[concurrency-interest] Starting a Thread within a constructor, what can go wrong?

Gregg Wonderly gregg at cytetech.com
Sat Dec 11 15:24:18 EST 2010


One of the more problematic patterns is doing

public MyClass implements Runnable {
	private final SomeClass val = new SomeClass();
	public MyClass() {
		new Thread(this).start();
	}
	public void run() {
		val.doSomething();
	}
}

The initialized final value will not be visible until the constructor completes 
in my experience, and if you instead do

public MyClass implements Runnable {
	private final SomeClass val;
	public MyClass() {
		val = new SomeClass();
		new Thread(this).start();
	}
	public void run() {
		val.doSomething();
	}
}

Then val is visible when the thread starts because of the happens before that 
was alluded to before.

Gregg Wonderly

On 12/10/2010 9:24 PM, Joe Bowbeer wrote:
> Marco,
>
> In addition to the other excellent replies, I'll add my $0.02
>
> The original SwingWorker, which is a class designed for subclassing, started its
> worker thread in its constructor and this led to many problems in practice.
>
> Another problem with starting a thread in a constructor is that it is not
> expected.  My expectation is that a constructor merely creates.  If I want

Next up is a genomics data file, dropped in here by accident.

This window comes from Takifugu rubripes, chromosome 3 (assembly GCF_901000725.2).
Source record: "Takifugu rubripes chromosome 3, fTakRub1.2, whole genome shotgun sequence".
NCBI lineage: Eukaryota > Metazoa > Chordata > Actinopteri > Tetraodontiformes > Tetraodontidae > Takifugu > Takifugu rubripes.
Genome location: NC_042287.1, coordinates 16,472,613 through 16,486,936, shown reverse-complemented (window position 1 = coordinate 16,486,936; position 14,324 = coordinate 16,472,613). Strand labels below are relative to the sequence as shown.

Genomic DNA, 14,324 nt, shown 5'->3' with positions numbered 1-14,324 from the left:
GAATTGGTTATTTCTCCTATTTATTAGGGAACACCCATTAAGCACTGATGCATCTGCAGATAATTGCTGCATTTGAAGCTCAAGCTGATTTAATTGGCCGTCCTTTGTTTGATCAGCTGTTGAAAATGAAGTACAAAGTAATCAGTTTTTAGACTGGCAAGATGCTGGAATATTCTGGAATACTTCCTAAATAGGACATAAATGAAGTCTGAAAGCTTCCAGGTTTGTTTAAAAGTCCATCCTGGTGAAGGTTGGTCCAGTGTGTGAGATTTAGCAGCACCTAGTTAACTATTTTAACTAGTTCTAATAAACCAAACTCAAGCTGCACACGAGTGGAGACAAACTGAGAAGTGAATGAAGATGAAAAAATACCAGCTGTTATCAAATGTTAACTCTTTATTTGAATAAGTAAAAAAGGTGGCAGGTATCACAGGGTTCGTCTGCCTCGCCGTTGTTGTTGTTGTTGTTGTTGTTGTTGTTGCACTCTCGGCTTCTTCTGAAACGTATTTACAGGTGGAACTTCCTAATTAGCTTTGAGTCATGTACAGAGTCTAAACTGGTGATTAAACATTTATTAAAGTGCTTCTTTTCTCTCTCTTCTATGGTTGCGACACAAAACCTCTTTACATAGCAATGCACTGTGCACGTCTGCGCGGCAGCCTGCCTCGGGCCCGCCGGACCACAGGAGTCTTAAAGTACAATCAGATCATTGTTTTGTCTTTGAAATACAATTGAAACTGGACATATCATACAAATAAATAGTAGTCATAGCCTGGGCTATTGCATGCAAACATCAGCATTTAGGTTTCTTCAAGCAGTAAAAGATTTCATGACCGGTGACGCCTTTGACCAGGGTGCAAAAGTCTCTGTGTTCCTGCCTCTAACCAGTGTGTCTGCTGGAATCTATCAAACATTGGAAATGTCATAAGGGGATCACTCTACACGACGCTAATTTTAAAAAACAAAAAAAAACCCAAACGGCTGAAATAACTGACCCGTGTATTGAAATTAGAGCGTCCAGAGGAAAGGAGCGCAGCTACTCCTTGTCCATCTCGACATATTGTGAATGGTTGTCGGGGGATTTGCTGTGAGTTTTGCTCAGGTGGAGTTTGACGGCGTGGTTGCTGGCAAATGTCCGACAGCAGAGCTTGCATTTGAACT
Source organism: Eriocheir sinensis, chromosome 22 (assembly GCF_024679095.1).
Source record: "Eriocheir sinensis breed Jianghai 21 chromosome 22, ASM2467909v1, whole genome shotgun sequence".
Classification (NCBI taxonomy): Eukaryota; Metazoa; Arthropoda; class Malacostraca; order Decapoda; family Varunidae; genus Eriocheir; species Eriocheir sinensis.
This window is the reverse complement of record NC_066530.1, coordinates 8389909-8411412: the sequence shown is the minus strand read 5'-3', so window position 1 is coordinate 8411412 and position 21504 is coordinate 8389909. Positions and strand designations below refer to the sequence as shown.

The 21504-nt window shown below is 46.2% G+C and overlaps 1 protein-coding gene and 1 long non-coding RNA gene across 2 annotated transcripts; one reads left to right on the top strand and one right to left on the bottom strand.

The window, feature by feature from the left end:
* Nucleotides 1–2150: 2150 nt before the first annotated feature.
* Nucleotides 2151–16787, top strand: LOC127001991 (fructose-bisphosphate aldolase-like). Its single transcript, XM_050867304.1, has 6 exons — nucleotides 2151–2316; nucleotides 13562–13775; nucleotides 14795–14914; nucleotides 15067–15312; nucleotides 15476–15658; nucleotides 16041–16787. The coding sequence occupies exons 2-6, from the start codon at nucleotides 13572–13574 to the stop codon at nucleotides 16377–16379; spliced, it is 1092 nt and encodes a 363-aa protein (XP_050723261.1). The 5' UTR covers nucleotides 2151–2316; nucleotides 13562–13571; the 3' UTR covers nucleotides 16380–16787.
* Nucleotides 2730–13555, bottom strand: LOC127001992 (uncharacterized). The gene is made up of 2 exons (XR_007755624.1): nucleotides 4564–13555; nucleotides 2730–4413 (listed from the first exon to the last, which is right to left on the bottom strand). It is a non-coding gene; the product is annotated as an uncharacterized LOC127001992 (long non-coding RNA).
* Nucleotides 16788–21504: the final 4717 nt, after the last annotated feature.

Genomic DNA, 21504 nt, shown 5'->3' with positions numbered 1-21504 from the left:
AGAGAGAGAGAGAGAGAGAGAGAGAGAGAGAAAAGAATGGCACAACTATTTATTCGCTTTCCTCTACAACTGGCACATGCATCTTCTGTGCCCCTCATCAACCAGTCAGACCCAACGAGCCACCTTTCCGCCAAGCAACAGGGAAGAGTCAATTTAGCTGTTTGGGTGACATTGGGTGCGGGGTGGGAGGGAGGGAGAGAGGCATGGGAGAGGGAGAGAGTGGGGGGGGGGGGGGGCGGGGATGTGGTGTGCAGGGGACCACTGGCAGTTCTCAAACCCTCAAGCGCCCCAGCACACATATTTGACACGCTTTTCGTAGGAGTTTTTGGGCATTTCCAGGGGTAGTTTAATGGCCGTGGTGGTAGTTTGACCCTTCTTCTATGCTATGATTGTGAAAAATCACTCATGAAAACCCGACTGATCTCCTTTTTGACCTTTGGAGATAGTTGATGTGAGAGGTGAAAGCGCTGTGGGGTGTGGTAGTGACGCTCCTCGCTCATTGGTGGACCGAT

> action, I'll call a method.
>
> In addition, I would ask why you're even creating a thread?  Consider creating a
> task instead and using an executor.

Executors are not always the best choice for "forever" threads.   Although there 
are some interesting recovery patterns you can create using single thread executors.

> On Fri, Dec 10, 2010 at 5:30 PM, Marco Villalobos wrote:
>
>     QUESTION:
>
>     Can somebody please give me guidance on how I could possibly create a
>     suite of test cases that run in TestNG or JUnit that can prove the
>     thread unsafeness of this bad practice?
>
>     BACKGROUND
>
>     I'm trying to convince my colleague that starting a thread within a
>     constructor compromises thread safety.
>
>     I understand that, "publishing objects before they are fully
>     constructed can compromise thread safety."
>
>     But I would like an elaboration on how it compromises thread safety?
>
>     I understand that publishing the "this" reference would break
>     encapsulation, allowing other classes and threads to potentially
>     change the state of my object in an unthread safe manner.
>
>     But more specifically, what are the side affects of an object not
>     being fully constructed, yet published through a thread.start in a
>     constructor.
>
>     Here is an example of how "not to do things".
>
>     public class DontDoThis {
>
>       public synchronized void mutateMe() {
>           // ... I'm mutating this...
>       }
>
>       public final Thread t;
>
>       public DontDoThis() {
>           t = new Thread(new Runnable() {
>               public void run() {
>                   mutateMe();
>               }
>           });
>           t.start();   //     BAD BAD BAD Don't do this.
>       }
>     }
>
>     Can somebody please give me guidance on how I could possibly create a
>     suite of test cases that run in TestNG or JUnit that can prove the
>     thread unsafeness of this bad practice?
>
>     I want to make a short presentation on the issue.  If I provide a
>     compilable and running test case, that would be amazing :)
>
>     -Marco
>
>
>
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